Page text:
I say that we should begin with God’s love.  I say that no matter what you believe about the creation story, it very simply demonstrates God’s great love in that God creates a world, an amazing universe for humans to occupy and share with the rest of the creation. It appears God’s motivation for the creative act is to receive honor and glory from beings who have a choice to do so. 
The creation story comes to us, presumably through Moses, in a way that these early people could understand.  The story was handed down in an oral tradition and finally put on paper by Moses, although I’m sure you’ll find some people who would argue that point with you.  In doing some research for today’s sermon, I discovered a theory I’d never heard before:  That the creationism vs. evolution argument is not about Science, it’s about literary genre.  This makes sense to me.  Did the original author intend to write, or recite history?  Or, did the author intend to write something more like poetry?   Could it be that giving the story somewhat of a symmetrical structure would make it easier to retell?  A look at the structure of the text reveals that the first three days of creation MIRROR the second three days of creation:

  • On the first day of creation God said “let there be light,” as well as darkness, and on the fourth day of creation he made the moving inhabitants of those realms (the sun, moon, and stars).
  • On the second day God separated the waters above the earth from the waters below the earth, and on the fifth day he made the moving inhabitants of those two realms (the birds and sea creatures).
  • On the third day God made the dry land and plants appear, and on the sixth day he made the moving inhabitants of that realm (the animals and man).
 In the first 3 days, the stage is set, and in the following 3 days the actors appear.  The story is set up to describe the things that “are” and the things that “move” – the living creatures. Is it possible that in the years this story was told in the oral tradition that it developed this form?  Is it possible, like that old game of “telephone”, that with each retelling of the story the details were nuanced?  When humans are involved, we need to acknowledge the opportunity for such changes, even error, but that does not negate the main idea:  God loved and God created.
 
You may find people willing to stand on their arguments for or against the Creation story based on the words used.  The simplest telling of the story teaches us that God made a man named Adam and a woman named Eve.  Research tells us that those Hebrew words ‘adam and havvah may be more symbolic terms meaning mankind and mother of all life.  For those who wish to discredit the literal or historical creation story, it’s a simple move to then ask about the children of this couple.  In fact, it is a question that was asked by Clarence Darrow, back in the Scopes trial that I mentioned earlier:  Where did Cain’s wife come from?  Maintaining that Adam and Eve were the only 2 humans from which life springs, takes us to a place we’d rather not go when explaining how the earth became populated. Using a symbolic interpretation of Adam and Eve as “the people” that God created solves that problem, but makes many more for us.  It becomes much easier to simply dig in our heels and lock horns with our adversaries, rather than do the research and discern what God wants us to learn from such a story.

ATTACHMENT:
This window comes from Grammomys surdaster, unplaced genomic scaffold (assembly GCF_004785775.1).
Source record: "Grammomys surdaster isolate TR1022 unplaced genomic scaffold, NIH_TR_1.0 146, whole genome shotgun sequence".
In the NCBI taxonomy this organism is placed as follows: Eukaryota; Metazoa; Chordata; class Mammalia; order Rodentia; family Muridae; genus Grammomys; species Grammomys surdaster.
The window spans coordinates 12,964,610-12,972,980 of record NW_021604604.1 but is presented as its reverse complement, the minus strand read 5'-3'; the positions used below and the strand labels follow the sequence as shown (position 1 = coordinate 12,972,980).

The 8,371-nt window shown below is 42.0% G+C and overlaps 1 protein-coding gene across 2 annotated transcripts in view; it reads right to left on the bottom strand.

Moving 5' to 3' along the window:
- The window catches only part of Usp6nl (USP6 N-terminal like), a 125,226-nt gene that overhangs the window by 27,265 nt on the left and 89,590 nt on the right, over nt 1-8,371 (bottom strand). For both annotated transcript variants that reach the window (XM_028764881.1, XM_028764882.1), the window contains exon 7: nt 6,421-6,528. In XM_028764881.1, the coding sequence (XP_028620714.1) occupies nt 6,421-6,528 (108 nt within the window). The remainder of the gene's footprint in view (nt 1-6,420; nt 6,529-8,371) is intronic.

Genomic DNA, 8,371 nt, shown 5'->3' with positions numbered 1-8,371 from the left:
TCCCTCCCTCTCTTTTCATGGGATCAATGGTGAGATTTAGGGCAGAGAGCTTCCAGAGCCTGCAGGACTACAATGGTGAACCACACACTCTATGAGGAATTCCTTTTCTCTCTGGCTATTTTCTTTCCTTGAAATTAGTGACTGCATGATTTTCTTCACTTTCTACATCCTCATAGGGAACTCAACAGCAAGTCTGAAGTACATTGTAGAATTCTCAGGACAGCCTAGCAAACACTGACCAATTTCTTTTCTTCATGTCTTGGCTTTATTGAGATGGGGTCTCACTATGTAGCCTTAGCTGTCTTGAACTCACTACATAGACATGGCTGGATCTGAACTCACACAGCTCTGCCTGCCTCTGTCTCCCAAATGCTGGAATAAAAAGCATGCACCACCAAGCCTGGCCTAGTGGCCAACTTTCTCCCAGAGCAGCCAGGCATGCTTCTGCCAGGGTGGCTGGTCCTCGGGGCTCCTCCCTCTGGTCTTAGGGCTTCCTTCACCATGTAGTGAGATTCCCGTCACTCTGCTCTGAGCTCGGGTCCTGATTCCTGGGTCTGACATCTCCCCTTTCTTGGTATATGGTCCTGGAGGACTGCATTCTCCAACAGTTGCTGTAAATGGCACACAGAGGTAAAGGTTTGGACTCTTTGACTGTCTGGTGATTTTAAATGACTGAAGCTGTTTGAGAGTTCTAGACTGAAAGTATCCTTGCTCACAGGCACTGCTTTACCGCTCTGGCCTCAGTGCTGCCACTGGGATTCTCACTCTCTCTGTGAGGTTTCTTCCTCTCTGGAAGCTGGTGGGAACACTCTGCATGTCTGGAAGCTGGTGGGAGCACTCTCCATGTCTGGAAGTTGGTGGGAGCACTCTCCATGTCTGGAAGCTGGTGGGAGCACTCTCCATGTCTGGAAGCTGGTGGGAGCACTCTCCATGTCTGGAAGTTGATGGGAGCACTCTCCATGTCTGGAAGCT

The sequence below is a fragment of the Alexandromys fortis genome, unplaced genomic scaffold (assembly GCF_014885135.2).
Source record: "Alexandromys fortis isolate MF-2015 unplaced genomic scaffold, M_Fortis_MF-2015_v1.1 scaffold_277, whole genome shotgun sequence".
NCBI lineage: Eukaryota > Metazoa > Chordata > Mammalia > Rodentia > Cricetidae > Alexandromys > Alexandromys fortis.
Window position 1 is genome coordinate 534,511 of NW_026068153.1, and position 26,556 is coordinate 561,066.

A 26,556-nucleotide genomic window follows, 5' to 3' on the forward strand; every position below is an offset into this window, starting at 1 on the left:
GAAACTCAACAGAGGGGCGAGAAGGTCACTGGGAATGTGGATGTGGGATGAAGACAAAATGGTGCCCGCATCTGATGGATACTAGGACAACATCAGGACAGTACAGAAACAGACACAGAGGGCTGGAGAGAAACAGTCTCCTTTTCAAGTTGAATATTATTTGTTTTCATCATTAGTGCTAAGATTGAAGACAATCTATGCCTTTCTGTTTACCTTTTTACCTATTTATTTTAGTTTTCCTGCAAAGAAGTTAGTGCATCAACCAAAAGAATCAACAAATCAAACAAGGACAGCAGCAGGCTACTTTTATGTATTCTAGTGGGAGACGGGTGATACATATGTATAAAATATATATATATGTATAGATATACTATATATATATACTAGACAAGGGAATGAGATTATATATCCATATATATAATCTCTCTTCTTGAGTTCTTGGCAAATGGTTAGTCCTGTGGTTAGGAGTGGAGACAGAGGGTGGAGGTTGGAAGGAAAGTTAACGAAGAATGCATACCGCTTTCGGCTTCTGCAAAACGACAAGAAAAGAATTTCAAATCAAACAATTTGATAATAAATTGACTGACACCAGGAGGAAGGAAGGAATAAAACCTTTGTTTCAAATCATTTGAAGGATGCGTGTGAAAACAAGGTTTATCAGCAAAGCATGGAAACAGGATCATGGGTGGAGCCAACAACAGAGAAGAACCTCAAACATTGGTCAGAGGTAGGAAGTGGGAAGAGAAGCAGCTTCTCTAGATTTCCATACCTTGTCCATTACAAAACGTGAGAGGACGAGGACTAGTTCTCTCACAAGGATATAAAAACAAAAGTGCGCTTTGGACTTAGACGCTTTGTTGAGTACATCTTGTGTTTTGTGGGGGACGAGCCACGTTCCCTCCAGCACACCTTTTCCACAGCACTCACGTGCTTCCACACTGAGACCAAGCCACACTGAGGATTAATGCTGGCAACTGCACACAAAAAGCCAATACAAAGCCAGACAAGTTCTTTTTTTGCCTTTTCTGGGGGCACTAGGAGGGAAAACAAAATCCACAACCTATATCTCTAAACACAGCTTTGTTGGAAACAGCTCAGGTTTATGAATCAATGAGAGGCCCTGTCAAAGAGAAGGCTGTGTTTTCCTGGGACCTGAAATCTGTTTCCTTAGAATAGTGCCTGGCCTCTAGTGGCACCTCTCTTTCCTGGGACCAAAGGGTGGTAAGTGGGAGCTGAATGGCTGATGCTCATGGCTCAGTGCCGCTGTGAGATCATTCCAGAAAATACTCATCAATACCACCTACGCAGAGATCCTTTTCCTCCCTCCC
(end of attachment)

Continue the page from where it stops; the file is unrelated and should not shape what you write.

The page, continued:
And if this isn’t enough controversy for you, we’re given a second account of the creation in Genesis 2:4-25.  The second telling of the creation doesn’t match the first telling in Genesis 1.  In the first chapter of Genesis, humans are the last thing created by God; in the second chapter, humans are created before the other animals.  In chapter one, the man and woman are created simultaneously; in chapter two we get the famous “adam’s rib” story. 
 
At this point, do we get hung up on the controversy, or do we look beyond it to discover what God wants us to know?  I’ve seen some of the arguments over these scriptures.  They go off into tangents on issues that don’t matter, but all sides want to claim these words as proof that God agrees with them and not their opponent.  We place our own prejudice and our own bias on top of the Word that we’ve been given.  We can suddenly find ourselves in a place we don’t want to be.  For example, in chapter two, Adam is alone.  God says “it’s not good for man to be alone” so God creates the animals and brings them to Adam to be named.  From the scriptures, it’s clear that Adam is to choose a helper from the animals. It seems that it is only after Adam fails to choose a helper, that God creates Eve.  For those reading these verses with a literal viewpoint combined with a skewed agenda, it could sound like God expected man to have a working relationship with animals beyond what we already experience.  
And we haven’t even gotten to the “Fall” of humans.  Was it really an apple?  What did the “serpent” look like before God made it crawl on its belly?  Are the tree, fruit, and serpent literal or symbolic?  Believe it or not, I even found a website that believes Cain was not Adam’s son, but Satan’s.  Controversy!  From the very beginning!